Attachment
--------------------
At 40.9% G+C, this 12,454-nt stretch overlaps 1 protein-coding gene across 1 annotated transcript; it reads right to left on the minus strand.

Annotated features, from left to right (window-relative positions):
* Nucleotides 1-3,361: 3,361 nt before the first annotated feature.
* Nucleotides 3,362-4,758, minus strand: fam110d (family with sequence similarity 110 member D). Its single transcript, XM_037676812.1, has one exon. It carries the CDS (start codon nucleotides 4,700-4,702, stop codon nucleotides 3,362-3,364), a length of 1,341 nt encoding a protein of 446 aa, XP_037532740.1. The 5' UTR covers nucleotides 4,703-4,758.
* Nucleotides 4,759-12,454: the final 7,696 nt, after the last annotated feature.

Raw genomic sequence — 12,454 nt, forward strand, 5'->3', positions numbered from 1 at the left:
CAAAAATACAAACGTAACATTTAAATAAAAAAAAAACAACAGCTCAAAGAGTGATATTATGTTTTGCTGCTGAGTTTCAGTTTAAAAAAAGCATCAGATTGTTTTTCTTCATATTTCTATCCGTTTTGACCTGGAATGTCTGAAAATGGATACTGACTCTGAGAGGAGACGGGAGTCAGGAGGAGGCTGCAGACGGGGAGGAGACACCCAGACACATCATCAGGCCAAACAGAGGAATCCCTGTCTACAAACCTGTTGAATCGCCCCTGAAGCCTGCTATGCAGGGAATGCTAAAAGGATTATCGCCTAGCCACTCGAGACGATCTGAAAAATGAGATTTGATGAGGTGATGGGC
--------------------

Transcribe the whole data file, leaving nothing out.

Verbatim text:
At 40.9% G+C, this 12,454-nt stretch overlaps 1 protein-coding gene across 1 annotated transcript; it reads right to left on the minus strand.

Annotated features, from left to right (window-relative positions):
* Nucleotides 1-3,361: 3,361 nt before the first annotated feature.
* Nucleotides 3,362-4,758, minus strand: fam110d (family with sequence similarity 110 member D). Its single transcript, XM_037676812.1, has one exon. It carries the CDS (start codon nucleotides 4,700-4,702, stop codon nucleotides 3,362-3,364), a length of 1,341 nt encoding a protein of 446 aa, XP_037532740.1. The 5' UTR covers nucleotides 4,703-4,758.
* Nucleotides 4,759-12,454: the final 7,696 nt, after the last annotated feature.

Raw genomic sequence — 12,454 nt, forward strand, 5'->3', positions numbered from 1 at the left:
CAAAAATACAAACGTAACATTTAAATAAAAAAAAAACAACAGCTCAAAGAGTGATATTATGTTTTGCTGCTGAGTTTCAGTTTAAAAAAAGCATCAGATTGTTTTTCTTCATATTTCTATCCGTTTTGACCTGGAATGTCTGAAAATGGATACTGACTCTGAGAGGAGACGGGAGTCAGGAGGAGGCTGCAGACGGGGAGGAGACACCCAGACACATCATCAGGCCAAACAGAGGAATCCCTGTCTACAAACCTGTTGAATCGCCCCTGAAGCCTGCTATGCAGGGAATGCTAAAAGGATTATCGCCTAGCCACTCGAGACGATCTGAAAAATGAGATTTGATGAGGTGATGGGC